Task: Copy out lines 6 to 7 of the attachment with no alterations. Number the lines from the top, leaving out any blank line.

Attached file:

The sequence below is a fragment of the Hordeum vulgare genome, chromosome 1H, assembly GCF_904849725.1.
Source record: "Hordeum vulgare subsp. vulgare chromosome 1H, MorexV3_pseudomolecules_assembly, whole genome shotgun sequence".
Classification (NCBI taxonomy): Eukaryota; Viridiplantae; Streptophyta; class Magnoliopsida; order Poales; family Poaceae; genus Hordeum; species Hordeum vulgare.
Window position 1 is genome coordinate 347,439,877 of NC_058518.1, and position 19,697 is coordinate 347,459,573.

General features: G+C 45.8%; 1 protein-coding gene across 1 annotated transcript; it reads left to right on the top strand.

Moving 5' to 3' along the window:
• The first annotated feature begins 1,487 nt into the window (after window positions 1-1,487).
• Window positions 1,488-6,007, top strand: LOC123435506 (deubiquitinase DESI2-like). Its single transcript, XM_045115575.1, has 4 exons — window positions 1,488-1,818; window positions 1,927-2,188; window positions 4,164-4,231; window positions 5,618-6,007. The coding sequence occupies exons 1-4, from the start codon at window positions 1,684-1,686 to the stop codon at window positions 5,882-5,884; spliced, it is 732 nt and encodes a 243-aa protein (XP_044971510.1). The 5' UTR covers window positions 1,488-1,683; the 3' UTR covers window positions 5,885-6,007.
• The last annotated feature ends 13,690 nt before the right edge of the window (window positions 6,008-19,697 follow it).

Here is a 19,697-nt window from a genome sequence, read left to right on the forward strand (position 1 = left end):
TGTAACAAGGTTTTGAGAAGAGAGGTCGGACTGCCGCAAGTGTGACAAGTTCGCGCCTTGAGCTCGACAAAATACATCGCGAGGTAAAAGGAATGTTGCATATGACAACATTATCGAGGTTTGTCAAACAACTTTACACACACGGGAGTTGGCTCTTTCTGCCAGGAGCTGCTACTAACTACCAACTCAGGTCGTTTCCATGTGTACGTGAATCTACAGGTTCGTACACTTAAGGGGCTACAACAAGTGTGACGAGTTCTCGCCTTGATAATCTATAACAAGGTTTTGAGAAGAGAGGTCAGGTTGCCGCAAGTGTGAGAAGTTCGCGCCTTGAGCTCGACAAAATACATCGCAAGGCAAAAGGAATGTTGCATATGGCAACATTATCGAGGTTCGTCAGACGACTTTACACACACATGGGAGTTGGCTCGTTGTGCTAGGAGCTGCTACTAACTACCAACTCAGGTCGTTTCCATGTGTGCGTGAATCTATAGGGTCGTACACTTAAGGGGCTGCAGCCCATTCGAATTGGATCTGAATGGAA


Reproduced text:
Moving 5' to 3' along the window:
• The first annotated feature begins 1,487 nt into the window (after window positions 1-1,487).